MCAT Basics Podcast

MCAT Basics: The Excretory System

Learn about the excretory system and prepare for the MCAT. Sam covers the excretory system’s anatomy and physiology.

Sam Smith breaks down information about the excretory system that will be useful for the MCAT. He first compares the functions of the excretory system versus the digestive and urinary systems. Then, he describes the anatomy of the excretory system. Finally, he details the physiology of the excretory system in terms of its various waste products.

[01:14] The Role of the Excretory System
[03:32] The Kidney
[06:00] The Bladder
[07:17] The Liver
[10:54] The Skin
[12:35] The Lungs
[13:38] The Large Intestine
[17:21] Excreting Byproducts of Protein & Lipid Breakdown
[25:25] Excreting CO2
[26:26] Excreting Electrolytes
[29:31] Excreting Toxins in Drugs

The primary components of the excretory system include the kidney, the bladder, the liver, the skin, the lungs, and the large intestine. The kidneys are bean-shaped and located in your lower back. These contain functional units called nephrons which filter toxins, salt and water to produce urine. Urine travels from the kidney through the ureter into the bladder, where it is stored. The bladder is surrounded by a layer of muscle which helps to push out the urine. Urine flows from the bladder through the urethra out of your body.

The liver is a reddish-brown organ located just below your diaphragm. It contains small, hexagon-shaped functional units called hepatic lobules. At the corners of the hepatic lobules are the portal triads consisting of the portal veineal, portal arterial, and the bile duct. Blood travels from the veineals & arterials of the portal triad into the liver’s central vein through the sinusoids. Bile travels from hepatocytes in the liver into the bile duct.

The skin contains sweat glands. A sweat gland is made up of the coil and the hose. The coil is located in either the dermis or less often, the hypodermis. Sweat is secreted in the coil and travels through the hose to the pore on the surface of the skin. The lungs contain alveoli as their functional units. Alveoli excretes carbon dioxide from the body.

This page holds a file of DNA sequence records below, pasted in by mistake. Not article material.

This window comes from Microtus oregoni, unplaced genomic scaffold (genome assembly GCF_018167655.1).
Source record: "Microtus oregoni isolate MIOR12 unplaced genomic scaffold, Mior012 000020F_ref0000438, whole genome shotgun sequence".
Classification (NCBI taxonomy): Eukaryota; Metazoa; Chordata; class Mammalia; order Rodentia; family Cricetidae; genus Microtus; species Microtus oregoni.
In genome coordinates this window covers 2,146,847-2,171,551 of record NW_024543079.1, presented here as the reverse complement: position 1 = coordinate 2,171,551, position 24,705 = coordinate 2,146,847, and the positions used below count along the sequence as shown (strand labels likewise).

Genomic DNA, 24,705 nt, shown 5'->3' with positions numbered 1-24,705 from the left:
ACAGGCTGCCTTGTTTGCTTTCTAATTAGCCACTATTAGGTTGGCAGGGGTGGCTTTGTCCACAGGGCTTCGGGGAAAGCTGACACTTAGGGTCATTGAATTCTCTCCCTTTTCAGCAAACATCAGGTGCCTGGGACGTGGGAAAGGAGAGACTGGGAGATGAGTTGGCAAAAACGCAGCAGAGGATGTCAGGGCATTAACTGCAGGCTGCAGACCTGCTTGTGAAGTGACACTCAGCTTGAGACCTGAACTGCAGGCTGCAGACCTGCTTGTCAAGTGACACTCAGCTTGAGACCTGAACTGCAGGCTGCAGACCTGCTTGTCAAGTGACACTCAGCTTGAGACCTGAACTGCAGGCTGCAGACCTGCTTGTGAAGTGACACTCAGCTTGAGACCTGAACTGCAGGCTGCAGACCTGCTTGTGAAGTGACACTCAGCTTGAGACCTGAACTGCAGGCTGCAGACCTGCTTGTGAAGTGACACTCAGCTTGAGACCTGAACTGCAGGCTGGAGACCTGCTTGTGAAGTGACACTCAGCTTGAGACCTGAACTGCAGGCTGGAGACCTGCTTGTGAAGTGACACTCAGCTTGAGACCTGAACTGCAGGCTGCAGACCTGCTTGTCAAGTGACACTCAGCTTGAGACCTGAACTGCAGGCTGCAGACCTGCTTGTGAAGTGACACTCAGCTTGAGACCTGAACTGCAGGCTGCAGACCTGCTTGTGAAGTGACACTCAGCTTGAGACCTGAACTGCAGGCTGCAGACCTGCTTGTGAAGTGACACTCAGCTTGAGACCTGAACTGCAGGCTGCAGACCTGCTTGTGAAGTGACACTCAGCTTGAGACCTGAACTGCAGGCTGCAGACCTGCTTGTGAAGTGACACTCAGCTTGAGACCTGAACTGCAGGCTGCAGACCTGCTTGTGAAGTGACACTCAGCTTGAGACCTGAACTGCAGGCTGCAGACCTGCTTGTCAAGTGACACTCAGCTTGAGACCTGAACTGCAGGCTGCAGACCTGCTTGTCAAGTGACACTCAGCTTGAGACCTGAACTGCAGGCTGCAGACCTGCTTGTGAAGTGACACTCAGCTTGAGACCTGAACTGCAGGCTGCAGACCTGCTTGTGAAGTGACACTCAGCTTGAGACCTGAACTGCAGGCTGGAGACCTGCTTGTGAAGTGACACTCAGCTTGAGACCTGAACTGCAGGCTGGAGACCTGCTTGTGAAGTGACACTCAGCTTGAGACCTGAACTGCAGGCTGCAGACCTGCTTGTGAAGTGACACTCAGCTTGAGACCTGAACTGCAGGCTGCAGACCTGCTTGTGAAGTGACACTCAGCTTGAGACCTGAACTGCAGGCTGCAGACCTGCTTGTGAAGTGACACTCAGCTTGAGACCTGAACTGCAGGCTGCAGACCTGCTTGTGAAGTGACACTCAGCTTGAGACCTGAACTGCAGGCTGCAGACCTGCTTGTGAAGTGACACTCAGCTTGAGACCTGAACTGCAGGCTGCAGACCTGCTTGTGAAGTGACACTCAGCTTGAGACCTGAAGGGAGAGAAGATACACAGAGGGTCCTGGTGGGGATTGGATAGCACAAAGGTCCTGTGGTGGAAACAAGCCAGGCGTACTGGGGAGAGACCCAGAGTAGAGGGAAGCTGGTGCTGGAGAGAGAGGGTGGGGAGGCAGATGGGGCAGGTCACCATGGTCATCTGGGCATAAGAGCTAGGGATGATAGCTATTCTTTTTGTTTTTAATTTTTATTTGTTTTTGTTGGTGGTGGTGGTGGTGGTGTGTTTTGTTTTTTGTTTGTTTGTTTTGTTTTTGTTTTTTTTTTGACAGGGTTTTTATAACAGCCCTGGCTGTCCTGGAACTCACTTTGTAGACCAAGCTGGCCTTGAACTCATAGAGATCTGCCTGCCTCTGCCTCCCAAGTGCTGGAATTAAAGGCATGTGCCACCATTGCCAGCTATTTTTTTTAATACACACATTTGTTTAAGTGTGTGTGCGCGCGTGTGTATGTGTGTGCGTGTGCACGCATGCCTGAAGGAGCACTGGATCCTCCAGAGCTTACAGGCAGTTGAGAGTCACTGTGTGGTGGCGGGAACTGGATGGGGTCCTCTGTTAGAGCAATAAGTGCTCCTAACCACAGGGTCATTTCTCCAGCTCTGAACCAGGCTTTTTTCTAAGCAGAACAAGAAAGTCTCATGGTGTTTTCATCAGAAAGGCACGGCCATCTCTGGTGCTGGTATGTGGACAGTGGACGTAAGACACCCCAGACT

The large intestine which frames the small intestine, is covered more deeply in the digestive system episode. It consists of the secum, the colon and the rectum. The colon is the biggest part of the large intestine and consists of the ascending, transverse, descending, and sigmoid portions, stated in order of bowel movement.

In terms of physiology, the excretory system has several materials to excrete: 1. metabolic byproducts of protein and lipid breakdown, 2. electrolytes, 3. toxins in drugs and 4. waste gas. Starting with protein breakdown, the breakdown of amino acids results in the production of ammonia, NH3 which is toxic and must be excreted. Through the urea cycle, ammonia is converted into urea, and urea can be excreted in our urine. The urea cycle is complex, but we should remember three key points: 1. Glutamate and aspartate — both amino acids — are deaminated (their nitrogen is removed). 2. The removed nitrogen is fed into the urea cycle to produce urea, which is made up of two amines and one carbonyl carbon. 3. The urea cycle is a cycle which means that materials produced at the end are fed back into the cycle. For example, ornithine which is produced at the end of the cycle, is fed back and acts as one of the first reactants in the cycle. Nitrogen excretion is species-dependent. Mammals like us excrete urea (ureotelic), whilst fish excrete ammonia (ammonotelic) and birds/reptiles excrete uric acid (uricotelic).

For lipid breakdown, bile is key. Bile contains bile salts for emulsifying fats. But bile also contains a breakdown product called bilirubin. Bilirubin is an orange-yellow compound product of heme metabolism. Bile goes into the gallbladder for storage before it is released into the intestines. The intestines contain bacteria which metabolizes the bilirubin which is broken down into smaller molecules and excreted in faeces or reabsorbed into the blood and excreted by the kidneys in urine.

As for carbon dioxide excretion, carbon dioxide is absorbed into the alveoli from the blood and then excreted through exhalation. This is important to prevent the blood from becoming acidic due to the prevalence of carbonic acid. Electrolytes are excreted through urine, sweat and faeces. Most toxins and drugs are metabolized by cytochrome P-450 enzymes in the liver to produce water-soluble compounds. Once these compounds are metabolized, they can be dissolved in urine or bile. These metabolic processes occur in the smooth endoplasmic reticulum of hepatocytes.

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